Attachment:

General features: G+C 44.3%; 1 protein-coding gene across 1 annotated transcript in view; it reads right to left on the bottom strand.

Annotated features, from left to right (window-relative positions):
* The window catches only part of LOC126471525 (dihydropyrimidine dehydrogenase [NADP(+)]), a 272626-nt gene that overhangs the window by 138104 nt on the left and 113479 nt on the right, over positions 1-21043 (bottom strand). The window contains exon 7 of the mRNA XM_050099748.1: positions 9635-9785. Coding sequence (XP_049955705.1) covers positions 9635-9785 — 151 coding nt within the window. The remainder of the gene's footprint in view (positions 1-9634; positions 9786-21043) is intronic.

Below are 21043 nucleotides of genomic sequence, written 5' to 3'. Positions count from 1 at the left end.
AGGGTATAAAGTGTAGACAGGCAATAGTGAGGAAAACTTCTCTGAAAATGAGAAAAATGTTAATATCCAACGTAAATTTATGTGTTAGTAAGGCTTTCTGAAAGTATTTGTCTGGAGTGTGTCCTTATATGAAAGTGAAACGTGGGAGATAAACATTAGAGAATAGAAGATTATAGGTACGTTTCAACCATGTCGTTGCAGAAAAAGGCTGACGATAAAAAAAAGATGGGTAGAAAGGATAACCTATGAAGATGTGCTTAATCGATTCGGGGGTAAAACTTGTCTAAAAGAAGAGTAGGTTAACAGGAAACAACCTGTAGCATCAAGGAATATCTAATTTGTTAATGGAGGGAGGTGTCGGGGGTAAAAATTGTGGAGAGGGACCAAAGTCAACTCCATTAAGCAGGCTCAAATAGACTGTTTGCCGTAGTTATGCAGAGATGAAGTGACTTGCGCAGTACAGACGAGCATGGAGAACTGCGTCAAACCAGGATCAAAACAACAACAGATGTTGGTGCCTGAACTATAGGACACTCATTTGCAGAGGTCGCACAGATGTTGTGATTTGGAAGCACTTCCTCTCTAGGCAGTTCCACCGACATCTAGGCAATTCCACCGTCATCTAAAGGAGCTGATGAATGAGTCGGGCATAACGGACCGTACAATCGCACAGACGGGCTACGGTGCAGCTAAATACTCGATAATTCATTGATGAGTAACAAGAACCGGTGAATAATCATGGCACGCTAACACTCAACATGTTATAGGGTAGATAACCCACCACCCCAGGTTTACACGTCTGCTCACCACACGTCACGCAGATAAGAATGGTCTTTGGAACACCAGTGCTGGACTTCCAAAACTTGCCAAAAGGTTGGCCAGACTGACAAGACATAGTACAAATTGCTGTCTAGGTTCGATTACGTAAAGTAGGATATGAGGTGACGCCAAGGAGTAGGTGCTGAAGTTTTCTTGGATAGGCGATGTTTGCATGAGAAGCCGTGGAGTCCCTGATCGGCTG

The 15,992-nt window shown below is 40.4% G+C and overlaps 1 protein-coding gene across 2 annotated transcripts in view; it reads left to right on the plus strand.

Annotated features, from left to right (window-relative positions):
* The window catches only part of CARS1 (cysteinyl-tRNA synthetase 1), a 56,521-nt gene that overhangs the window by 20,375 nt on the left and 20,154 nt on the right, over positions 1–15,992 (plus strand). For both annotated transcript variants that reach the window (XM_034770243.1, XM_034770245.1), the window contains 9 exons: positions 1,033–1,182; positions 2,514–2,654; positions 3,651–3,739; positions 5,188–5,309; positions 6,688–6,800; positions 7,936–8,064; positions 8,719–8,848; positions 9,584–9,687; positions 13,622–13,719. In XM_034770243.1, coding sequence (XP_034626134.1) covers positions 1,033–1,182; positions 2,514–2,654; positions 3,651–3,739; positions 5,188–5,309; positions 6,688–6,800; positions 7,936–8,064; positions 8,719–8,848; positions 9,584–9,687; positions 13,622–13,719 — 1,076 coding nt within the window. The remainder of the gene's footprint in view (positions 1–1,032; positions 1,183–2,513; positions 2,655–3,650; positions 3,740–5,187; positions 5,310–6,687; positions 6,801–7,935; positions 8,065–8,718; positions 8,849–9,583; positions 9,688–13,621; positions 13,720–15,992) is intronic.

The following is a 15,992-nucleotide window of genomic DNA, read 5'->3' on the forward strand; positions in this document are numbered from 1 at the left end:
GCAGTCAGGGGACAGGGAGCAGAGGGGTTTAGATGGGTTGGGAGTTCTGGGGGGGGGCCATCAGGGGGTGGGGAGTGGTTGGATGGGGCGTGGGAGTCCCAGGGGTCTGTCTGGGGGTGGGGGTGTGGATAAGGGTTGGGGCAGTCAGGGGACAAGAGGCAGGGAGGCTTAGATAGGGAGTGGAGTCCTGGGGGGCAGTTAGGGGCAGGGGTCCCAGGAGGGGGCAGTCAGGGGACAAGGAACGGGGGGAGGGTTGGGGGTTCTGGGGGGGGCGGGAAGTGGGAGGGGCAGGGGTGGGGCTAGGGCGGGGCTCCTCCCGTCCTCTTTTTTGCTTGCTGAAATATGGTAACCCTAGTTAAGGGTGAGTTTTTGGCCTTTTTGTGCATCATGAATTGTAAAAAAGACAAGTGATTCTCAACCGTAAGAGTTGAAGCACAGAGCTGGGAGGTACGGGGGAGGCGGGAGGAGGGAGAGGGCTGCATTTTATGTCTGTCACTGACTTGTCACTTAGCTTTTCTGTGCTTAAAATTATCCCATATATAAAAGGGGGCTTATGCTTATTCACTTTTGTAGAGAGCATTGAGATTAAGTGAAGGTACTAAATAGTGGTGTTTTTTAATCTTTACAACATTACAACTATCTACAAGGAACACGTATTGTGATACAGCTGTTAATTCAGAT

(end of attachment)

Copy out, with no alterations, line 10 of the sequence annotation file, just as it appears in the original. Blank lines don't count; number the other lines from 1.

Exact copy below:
GCAGTCAGGGGACAGGGAGCAGAGGGGTTTAGATGGGTTGGGAGTTCTGGGGGGGGGCCATCAGGGGGTGGGGAGTGGTTGGATGGGGCGTGGGAGTCCCAGGGGTCTGTCTGGGGGTGGGGGTGTGGATAAGGGTTGGGGCAGTCAGGGGACAAGAGGCAGGGAGGCTTAGATAGGGAGTGGAGTCCTGGGGGGCAGTTAGGGGCAGGGGTCCCAGGAGGGGGCAGTCAGGGGACAAGGAACGGGGGGAGGGTTGGGGGTTCTGGGGGGGGCGGGAAGTGGGAGGGGCAGGGGTGGGGCTAGGGCGGGGCTCCTCCCGTCCTCTTTTTTGCTTGCTGAAATATGGTAACCCTAGTTAAGGGTGAGTTTTTGGCCTTTTTGTGCATCATGAATTGTAAAAAAGACAAGTGATTCTCAACCGTAAGAGTTGAAGCACAGAGCTGGGAGGTACGGGGGAGGCGGGAGGAGGGAGAGGGCTGCATTTTATGTCTGTCACTGACTTGTCACTTAGCTTTTCTGTGCTTAAAATTATCCCATATATAAAAGGGGGCTTATGCTTATTCACTTTTGTAGAGAGCATTGAGATTAAGTGAAGGTACTAAATAGTGGTGTTTTTTAATCTTTACAACATTACAACTATCTACAAGGAACACGTATTGTGATACAGCTGTTAATTCAGAT